The messenger substance crosses the gap between the presynaptic and postsynaptic nerve cell and attaches itself to receptors in the postsynaptic membrane, whereupon ion channels in it open. Charged sodium particles can flow into the cell through the channels and change the electrical charge of the neuron. If the change exceeds the threshold potential, a new action potential is created in the postsynaptic nerve cell. A lack of dopamine leads to a disruption in this process and thus impairs the human motor function. As a whole, the extrapyramidal motor system is primarily responsible for gross motor movements.


Parkinson’s disease is accompanied by a loss of the substantia nigra, which leads to the development of the characteristic symptoms of the disease. Parkinson’s disease is a neurodegenerative disease also known as shaking palsy.

In 1917 James Parkinson was the first to describe the syndrome; Today, around 250,000 people in Germany suffer from the disease, three quarters of which are due to idiopathic Parkinson’s syndrome. The cardinal symptoms are rigidity, tremor, bradykinesia/akinesia and postural instability. Rigor is muscle rigidity or stiffness that occurs due to increased resting tone: the affected muscles are overly tense. On the other hand, the second key symptom, the tremor, manifests itself as muscle tremors and primarily affects fine motor movements.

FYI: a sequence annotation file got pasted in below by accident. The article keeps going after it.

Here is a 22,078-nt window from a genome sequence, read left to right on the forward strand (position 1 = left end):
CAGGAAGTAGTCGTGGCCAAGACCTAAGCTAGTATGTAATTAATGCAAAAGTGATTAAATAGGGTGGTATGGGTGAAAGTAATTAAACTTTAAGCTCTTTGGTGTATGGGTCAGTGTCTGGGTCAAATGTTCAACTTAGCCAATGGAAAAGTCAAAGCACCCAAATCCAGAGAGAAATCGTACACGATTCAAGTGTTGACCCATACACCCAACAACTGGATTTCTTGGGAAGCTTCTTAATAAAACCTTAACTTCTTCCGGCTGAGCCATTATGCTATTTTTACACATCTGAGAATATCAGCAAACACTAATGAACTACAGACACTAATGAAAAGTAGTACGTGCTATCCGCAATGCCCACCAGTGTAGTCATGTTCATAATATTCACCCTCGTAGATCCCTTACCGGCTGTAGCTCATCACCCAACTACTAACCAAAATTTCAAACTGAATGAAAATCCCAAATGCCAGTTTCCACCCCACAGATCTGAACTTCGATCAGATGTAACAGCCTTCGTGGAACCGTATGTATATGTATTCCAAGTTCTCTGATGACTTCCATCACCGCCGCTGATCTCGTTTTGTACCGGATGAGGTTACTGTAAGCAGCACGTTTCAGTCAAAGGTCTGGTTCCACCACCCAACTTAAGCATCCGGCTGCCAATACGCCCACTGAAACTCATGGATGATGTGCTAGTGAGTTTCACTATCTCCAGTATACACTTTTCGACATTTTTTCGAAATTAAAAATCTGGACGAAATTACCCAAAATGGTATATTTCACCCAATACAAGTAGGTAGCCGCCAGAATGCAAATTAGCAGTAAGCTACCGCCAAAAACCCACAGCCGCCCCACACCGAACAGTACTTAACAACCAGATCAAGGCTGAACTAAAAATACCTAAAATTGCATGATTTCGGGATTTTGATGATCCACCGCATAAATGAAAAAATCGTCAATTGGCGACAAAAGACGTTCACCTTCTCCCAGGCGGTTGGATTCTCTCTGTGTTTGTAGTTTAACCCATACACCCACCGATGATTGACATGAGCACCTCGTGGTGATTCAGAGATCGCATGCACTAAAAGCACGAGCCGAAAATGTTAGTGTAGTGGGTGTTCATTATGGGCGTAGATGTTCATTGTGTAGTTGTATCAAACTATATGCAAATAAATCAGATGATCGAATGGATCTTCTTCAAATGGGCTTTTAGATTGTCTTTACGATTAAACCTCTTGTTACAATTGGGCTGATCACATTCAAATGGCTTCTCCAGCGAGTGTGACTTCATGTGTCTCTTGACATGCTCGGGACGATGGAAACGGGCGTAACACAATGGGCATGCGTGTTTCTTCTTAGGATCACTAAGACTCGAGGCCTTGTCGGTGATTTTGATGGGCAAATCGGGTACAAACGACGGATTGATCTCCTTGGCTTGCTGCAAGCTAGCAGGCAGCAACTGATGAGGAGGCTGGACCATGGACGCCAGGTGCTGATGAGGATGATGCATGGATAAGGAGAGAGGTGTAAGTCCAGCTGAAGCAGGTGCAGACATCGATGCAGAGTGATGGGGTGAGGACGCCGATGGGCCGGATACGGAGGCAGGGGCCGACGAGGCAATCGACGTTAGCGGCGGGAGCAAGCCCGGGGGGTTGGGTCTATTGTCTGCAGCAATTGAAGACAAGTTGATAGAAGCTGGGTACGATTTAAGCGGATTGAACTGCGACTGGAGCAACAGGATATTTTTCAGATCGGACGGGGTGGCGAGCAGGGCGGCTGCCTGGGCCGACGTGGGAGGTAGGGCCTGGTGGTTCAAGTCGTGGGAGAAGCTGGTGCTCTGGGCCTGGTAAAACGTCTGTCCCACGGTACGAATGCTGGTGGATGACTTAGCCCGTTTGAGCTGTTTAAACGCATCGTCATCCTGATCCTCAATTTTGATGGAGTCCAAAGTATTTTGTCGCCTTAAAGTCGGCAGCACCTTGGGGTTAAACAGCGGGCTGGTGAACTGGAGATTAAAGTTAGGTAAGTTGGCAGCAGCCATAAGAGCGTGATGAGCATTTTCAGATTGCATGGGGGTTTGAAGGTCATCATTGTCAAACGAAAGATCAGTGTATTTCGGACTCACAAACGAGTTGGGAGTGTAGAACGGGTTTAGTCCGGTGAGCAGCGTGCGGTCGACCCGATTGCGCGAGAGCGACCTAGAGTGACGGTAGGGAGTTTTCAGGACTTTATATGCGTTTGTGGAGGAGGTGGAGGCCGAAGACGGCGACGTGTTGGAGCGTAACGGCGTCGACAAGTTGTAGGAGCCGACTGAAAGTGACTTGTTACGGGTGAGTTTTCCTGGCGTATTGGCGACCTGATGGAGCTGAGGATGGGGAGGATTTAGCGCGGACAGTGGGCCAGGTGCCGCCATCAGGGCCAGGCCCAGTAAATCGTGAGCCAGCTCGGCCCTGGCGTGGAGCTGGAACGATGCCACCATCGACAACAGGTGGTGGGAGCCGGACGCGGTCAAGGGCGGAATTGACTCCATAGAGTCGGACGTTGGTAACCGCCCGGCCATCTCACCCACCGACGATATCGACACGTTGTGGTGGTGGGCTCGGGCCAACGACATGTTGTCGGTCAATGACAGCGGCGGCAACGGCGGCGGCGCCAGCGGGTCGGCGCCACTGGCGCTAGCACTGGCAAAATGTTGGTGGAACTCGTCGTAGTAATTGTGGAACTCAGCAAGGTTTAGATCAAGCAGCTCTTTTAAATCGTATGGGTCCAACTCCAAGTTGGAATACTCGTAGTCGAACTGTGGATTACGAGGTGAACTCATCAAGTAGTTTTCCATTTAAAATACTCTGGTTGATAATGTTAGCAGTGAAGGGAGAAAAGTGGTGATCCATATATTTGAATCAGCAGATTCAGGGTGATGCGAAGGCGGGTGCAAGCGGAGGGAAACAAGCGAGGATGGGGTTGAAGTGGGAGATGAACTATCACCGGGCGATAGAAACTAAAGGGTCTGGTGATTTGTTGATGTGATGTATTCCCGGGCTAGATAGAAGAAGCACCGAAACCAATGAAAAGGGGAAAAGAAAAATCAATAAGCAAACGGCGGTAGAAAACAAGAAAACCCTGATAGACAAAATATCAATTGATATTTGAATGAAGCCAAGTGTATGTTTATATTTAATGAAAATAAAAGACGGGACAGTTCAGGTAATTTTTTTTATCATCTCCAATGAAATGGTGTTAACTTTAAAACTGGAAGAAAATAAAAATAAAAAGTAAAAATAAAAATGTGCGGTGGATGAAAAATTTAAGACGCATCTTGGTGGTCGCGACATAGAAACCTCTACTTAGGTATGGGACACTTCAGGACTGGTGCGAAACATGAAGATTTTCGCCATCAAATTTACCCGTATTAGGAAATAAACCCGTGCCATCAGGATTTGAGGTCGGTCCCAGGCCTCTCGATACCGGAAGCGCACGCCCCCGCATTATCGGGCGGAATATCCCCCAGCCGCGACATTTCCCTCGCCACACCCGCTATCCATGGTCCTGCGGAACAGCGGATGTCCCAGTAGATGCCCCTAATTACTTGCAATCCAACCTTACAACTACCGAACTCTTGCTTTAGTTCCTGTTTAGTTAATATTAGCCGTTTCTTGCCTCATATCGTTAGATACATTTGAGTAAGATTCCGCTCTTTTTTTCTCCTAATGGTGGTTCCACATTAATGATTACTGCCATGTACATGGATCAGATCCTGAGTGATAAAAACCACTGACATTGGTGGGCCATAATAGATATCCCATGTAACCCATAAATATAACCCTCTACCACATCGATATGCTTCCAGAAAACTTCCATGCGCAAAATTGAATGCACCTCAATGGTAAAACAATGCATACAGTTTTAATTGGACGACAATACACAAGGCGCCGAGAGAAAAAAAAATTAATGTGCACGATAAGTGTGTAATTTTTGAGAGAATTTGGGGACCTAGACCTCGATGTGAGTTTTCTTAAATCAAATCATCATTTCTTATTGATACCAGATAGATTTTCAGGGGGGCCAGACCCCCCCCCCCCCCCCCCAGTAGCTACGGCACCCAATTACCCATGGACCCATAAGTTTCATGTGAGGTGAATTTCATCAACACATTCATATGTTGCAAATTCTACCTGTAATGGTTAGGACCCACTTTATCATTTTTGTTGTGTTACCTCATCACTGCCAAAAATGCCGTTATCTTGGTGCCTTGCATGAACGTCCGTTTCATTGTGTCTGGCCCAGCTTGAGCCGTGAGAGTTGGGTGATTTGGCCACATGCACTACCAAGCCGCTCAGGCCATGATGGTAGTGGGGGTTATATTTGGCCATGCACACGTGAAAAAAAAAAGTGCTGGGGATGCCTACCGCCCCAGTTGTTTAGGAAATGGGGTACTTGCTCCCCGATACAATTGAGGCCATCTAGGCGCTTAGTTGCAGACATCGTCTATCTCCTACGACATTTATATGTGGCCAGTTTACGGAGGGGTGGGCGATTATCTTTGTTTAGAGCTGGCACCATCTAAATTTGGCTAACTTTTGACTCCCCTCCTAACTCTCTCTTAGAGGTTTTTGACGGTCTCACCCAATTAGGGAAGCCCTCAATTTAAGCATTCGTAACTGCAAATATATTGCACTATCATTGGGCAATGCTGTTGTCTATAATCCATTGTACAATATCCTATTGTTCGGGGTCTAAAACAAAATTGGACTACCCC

Those affected also typically suffer from slowed movements; this phenomenon is known in medicine as bradykinesia. While patients with bradykinesia can basically perform movements – albeit at a slower pace – with akinesia they are only partially able to do so (lack of movement) or not at all (immobility). Postural instability leads to an unsteady posture and, as a result, often to a slightly stooped gait. Gait disturbances and other functional impairments are common due to the combination of bradykinesia with rigidity, tremor and/or postural instability.

In addition to idiopathic Parkinson’s syndrome, medicine distinguishes between three other forms. The familial Parkinson’s syndrome is due to errors in the genome – various genes can be considered as the cause. In contrast, symptomatic or secondary Parkinson’s disease arises as a result of another underlying condition, such as Binswanger ‘s disease or Wilson’s disease , or as a result of medication, drugs , intoxication, or injury. The fourth form of Parkinson’s syndrome is also a consequence of other diseases; however, these are specifically neurodegenerative diseases that manifest themselves in the loss of nerve cells.

These include Lewy body dementia , multiple system atrophy , progressive supranuclear palsy, and corticobasal degeneration. L-Dopa is often used to treat Parkinson’s disease. The precursor of dopamine can cross the blood-brain barrier and at least partially compensate for the lack of dopamine in the brain, which leads to alleviation of symptoms. A causal treatment is not possible.

Website | + posts

Hello! I am Lisa Newlon, and I am a medical writer and researcher with over 10 years of experience in the healthcare industry. I have a Master’s degree in Medicine, and my deep understanding of medical terminology, practices, and procedures has made me a trusted source of information in the medical world.